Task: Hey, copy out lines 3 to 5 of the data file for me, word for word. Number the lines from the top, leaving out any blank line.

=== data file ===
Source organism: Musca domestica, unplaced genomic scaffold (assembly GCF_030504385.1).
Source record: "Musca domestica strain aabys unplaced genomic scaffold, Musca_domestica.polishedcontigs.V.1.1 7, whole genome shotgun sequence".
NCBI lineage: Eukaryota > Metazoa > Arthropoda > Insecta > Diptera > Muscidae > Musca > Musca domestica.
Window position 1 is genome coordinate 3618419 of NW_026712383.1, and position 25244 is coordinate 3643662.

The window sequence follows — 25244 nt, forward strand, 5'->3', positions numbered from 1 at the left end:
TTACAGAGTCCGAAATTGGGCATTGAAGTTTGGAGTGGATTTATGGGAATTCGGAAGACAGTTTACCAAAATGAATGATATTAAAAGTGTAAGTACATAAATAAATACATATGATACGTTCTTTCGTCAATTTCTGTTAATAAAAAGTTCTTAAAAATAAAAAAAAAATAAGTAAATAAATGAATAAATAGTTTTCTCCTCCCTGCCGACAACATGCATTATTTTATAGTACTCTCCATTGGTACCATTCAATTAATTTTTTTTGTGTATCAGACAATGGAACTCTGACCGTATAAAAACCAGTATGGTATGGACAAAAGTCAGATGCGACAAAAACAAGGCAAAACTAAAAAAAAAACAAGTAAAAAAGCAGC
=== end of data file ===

NCBI lineage: Eukaryota > Metazoa > Arthropoda > Insecta > Diptera > Muscidae > Musca > Musca domestica.
Window position 1 is genome coordinate 3618419 of NW_026712383.1, and position 25244 is coordinate 3643662.

The window sequence follows — 25244 nt, forward strand, 5'->3', positions numbered from 1 at the left end: